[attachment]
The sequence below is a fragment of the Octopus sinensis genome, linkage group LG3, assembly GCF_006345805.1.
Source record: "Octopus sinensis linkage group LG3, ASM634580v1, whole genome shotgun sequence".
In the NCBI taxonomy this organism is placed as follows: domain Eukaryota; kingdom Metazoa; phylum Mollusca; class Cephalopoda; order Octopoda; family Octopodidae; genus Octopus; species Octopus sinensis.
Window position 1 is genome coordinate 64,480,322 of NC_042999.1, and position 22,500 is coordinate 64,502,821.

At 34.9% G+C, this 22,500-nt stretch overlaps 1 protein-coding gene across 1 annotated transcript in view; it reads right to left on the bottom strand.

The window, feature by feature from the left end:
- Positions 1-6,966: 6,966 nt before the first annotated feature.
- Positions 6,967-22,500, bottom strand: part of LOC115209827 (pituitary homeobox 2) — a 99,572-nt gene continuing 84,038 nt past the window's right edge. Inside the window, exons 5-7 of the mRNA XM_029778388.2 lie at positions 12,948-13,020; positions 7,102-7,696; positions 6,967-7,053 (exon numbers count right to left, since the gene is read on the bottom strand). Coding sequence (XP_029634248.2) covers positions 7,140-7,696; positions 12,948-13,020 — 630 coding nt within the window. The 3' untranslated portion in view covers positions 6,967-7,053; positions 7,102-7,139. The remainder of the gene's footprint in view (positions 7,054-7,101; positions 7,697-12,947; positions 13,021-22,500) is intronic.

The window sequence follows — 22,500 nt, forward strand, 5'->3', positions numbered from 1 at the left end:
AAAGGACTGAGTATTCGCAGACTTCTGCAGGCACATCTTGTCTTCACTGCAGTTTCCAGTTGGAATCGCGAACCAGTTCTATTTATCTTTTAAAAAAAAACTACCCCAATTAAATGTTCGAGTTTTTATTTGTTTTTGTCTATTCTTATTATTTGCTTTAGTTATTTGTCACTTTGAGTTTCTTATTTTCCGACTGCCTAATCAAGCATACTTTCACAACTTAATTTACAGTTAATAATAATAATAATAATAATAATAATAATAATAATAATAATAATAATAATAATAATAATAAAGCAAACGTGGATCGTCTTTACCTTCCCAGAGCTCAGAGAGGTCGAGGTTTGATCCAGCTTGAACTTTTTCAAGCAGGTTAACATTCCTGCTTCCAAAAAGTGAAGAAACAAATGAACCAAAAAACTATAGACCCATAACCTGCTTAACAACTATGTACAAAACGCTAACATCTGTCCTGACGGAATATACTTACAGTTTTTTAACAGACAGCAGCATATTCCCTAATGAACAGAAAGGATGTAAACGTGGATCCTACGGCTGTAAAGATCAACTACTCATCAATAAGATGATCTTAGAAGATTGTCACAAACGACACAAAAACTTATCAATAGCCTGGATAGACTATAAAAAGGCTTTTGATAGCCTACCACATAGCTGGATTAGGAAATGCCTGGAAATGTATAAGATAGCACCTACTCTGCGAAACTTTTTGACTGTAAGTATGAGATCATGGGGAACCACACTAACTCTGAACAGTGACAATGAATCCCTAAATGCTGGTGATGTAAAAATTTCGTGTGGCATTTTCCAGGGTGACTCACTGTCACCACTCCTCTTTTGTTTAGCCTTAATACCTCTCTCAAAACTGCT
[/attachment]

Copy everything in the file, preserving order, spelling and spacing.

The sequence below is a fragment of the Octopus sinensis genome, linkage group LG3, assembly GCF_006345805.1.
Source record: "Octopus sinensis linkage group LG3, ASM634580v1, whole genome shotgun sequence".
In the NCBI taxonomy this organism is placed as follows: domain Eukaryota; kingdom Metazoa; phylum Mollusca; class Cephalopoda; order Octopoda; family Octopodidae; genus Octopus; species Octopus sinensis.
Window position 1 is genome coordinate 64,480,322 of NC_042999.1, and position 22,500 is coordinate 64,502,821.

At 34.9% G+C, this 22,500-nt stretch overlaps 1 protein-coding gene across 1 annotated transcript in view; it reads right to left on the bottom strand.

The window, feature by feature from the left end:
- Positions 1-6,966: 6,966 nt before the first annotated feature.
- Positions 6,967-22,500, bottom strand: part of LOC115209827 (pituitary homeobox 2) — a 99,572-nt gene continuing 84,038 nt past the window's right edge. Inside the window, exons 5-7 of the mRNA XM_029778388.2 lie at positions 12,948-13,020; positions 7,102-7,696; positions 6,967-7,053 (exon numbers count right to left, since the gene is read on the bottom strand). Coding sequence (XP_029634248.2) covers positions 7,140-7,696; positions 12,948-13,020 — 630 coding nt within the window. The 3' untranslated portion in view covers positions 6,967-7,053; positions 7,102-7,139. The remainder of the gene's footprint in view (positions 7,054-7,101; positions 7,697-12,947; positions 13,021-22,500) is intronic.

The window sequence follows — 22,500 nt, forward strand, 5'->3', positions numbered from 1 at the left end:
AAAGGACTGAGTATTCGCAGACTTCTGCAGGCACATCTTGTCTTCACTGCAGTTTCCAGTTGGAATCGCGAACCAGTTCTATTTATCTTTTAAAAAAAAACTACCCCAATTAAATGTTCGAGTTTTTATTTGTTTTTGTCTATTCTTATTATTTGCTTTAGTTATTTGTCACTTTGAGTTTCTTATTTTCCGACTGCCTAATCAAGCATACTTTCACAACTTAATTTACAGTTAATAATAATAATAATAATAATAATAATAATAATAATAATAATAATAATAATAATAATAATAAAGCAAACGTGGATCGTCTTTACCTTCCCAGAGCTCAGAGAGGTCGAGGTTTGATCCAGCTTGAACTTTTTCAAGCAGGTTAACATTCCTGCTTCCAAAAAGTGAAGAAACAAATGAACCAAAAAACTATAGACCCATAACCTGCTTAACAACTATGTACAAAACGCTAACATCTGTCCTGACGGAATATACTTACAGTTTTTTAACAGACAGCAGCATATTCCCTAATGAACAGAAAGGATGTAAACGTGGATCCTACGGCTGTAAAGATCAACTACTCATCAATAAGATGATCTTAGAAGATTGTCACAAACGACACAAAAACTTATCAATAGCCTGGATAGACTATAAAAAGGCTTTTGATAGCCTACCACATAGCTGGATTAGGAAATGCCTGGAAATGTATAAGATAGCACCTACTCTGCGAAACTTTTTGACTGTAAGTATGAGATCATGGGGAACCACACTAACTCTGAACAGTGACAATGAATCCCTAAATGCTGGTGATGTAAAAATTTCGTGTGGCATTTTCCAGGGTGACTCACTGTCACCACTCCTCTTTTGTTTAGCCTTAATACCTCTCTCAAAACTGCT